Travel can sound so appealing. Historic sites. Unusual wildlife. Exotic cultures, customs and cuisines. There is a less glamorous side, one that gets glossed over by pretty photos and exciting tales. It involves doing what you’d do back at home but with far less understanding or finesse. I’m talking about the day-to-day things such as grocery shopping and eating. On any trip I spend a ridiculous amount of time thinking about what, when and where I’ll eat. The meal over which I obsess the most, the one where I try my hardest to eat as I think the locals do is “the most important meal of the day.” Yes, I’m talking about breakfast and, at present, breakfast in Australia. After two weeks in Australia I’ve sampled a range of local breakfast specialties. Although meat products remain absent from my menu, I have added pikelets to the morning repertoire. No, these are not little fish cakes as fans of pike might assume. Ever had dollar pancakes? Then you’ve had a fluffier, syrup-soaked version of pikelets. Sprinkled …

Czech Strawberry Dumplings

With strawberry season right around the corner, it seems like a good time to talk about Czech strawberry dumplings. Until two years ago, whenever I heard the phrase “dessert dumpling,” I imagined a cinnamon- and sugar-dusted apple bundled into a buttery pastry and baked until golden brown. The thought of a whole strawberry boiled inside a casing of cheese-laced dough never occurred to me. Then I made several trips to the Czech Republic and learned how to make jahoda knedlíky or strawberry dumplings. After that I forgot all about those apple pie-like treats. It’s been said that no traditional Czech dinner is complete without the inclusion of a dumpling or two. A staple since the Middle Ages, the plump, round dumpling can be either sweet or savory. The latter tends to use potatoes and potato flour as its base while the former features flour and/or breadcrumbs and a filling of whole, locally grown fruit such as strawberries, plums or cherries. Shaped into balls, both types of dumpling are boiled, drained, sliced in half with a …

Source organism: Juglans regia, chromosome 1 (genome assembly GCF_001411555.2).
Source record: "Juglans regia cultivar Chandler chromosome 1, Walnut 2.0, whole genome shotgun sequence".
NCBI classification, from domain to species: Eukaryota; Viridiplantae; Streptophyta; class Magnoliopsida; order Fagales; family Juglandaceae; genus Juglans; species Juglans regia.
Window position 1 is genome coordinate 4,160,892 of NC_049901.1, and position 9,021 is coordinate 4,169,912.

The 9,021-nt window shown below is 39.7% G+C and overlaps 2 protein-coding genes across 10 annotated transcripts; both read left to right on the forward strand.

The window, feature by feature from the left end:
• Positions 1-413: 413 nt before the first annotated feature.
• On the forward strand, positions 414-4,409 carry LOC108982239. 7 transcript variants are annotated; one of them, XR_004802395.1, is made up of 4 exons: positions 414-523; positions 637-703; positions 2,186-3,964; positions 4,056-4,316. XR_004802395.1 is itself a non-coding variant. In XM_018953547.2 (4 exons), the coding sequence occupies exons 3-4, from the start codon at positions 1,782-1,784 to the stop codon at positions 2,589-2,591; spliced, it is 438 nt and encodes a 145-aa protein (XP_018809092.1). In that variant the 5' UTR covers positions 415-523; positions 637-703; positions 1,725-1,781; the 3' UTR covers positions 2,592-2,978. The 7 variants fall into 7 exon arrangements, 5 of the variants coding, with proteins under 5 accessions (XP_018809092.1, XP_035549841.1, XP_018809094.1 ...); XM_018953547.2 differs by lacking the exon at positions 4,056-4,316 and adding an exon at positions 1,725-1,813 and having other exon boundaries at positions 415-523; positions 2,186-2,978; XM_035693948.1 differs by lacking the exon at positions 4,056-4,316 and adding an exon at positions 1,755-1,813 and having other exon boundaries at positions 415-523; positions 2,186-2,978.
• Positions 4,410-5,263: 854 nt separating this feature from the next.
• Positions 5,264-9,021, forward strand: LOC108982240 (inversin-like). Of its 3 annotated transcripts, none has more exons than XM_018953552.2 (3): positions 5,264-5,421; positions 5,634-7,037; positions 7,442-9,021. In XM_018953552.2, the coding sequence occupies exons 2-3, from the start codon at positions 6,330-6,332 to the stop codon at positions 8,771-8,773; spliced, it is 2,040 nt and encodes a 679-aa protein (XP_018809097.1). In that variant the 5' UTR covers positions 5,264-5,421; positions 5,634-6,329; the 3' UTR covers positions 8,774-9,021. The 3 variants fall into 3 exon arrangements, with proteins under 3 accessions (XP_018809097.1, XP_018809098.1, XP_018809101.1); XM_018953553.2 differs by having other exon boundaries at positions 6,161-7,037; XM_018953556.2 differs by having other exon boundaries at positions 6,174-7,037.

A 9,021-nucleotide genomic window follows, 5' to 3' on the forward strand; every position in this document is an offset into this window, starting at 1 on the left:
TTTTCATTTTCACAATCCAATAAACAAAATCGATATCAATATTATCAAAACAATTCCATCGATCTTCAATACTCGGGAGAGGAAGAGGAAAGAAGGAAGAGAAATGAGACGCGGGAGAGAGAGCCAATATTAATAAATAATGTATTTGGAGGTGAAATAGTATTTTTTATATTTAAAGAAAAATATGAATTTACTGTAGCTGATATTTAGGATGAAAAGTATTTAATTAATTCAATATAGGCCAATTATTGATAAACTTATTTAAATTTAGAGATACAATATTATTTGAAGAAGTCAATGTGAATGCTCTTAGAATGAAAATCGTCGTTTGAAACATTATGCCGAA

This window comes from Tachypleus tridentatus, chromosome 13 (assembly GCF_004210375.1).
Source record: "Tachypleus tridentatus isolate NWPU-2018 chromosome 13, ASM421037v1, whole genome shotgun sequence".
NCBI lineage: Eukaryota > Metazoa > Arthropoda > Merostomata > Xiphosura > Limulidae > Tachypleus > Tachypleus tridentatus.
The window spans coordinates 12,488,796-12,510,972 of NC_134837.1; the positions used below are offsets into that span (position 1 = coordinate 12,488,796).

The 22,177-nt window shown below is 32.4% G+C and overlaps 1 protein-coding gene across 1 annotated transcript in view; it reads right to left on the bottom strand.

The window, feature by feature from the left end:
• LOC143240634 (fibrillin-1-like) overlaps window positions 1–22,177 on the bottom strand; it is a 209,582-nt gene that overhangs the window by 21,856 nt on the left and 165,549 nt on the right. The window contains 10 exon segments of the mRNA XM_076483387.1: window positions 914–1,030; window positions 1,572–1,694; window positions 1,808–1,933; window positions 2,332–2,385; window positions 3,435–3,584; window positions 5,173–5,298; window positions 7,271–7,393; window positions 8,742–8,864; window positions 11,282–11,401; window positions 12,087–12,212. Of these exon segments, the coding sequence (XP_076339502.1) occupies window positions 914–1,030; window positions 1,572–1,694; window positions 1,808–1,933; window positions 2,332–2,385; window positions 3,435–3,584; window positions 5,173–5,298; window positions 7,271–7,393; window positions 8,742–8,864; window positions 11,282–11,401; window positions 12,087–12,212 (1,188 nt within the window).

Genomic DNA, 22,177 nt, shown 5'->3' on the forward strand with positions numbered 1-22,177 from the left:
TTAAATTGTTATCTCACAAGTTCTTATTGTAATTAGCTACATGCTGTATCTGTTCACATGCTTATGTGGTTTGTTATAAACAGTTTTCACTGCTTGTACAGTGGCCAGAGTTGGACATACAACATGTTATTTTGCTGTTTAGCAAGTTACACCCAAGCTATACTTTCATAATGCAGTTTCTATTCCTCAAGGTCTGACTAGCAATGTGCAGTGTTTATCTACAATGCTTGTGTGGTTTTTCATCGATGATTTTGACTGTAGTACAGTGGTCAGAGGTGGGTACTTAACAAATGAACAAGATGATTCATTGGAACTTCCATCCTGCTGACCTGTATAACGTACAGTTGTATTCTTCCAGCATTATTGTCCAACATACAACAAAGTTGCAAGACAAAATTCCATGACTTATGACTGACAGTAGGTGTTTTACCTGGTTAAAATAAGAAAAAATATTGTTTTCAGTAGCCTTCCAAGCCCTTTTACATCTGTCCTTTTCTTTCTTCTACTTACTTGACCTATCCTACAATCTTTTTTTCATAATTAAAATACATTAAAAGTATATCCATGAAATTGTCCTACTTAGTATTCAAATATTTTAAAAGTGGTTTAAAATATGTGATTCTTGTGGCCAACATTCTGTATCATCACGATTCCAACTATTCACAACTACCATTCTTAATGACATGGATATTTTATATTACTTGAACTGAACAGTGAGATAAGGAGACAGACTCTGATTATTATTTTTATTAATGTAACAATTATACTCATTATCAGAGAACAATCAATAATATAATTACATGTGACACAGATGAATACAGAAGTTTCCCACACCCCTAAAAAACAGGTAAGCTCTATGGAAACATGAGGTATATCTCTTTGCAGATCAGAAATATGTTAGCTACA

Pad Thai in Thailand

Pad Thai was my gateway into Thai cuisine. In my early 20s and unsure of what to order at a new, neighborhood, Southeast Asian restaurant, I opted for a simple noodle dish that promised complex flavors, interesting textures and a touch of the exotic. With hints of piquant tamarind, crunchy peanuts and salty fish sauce pad Thai delivered on its word. After that first satisfying encounter it became my go-to meal when dining or ordering out. After 15 years of sampling this specialty on American soil, I wanted it to be the first thing that I ate in Thailand. I’d tried countless Western interpretations of this stir fry. It was time to experience the real deal. This proved surprisingly easy for you can find noodle carts, shops and restaurants serving phàt Thai on almost every street in Bangkok. The same holds true in Northern Thailand. Popular with locals as well as food-obsessed tourists, this dish has a lot going for it. For starters, it’s inexpensive. Depending on where you buy it in Thailand, you can …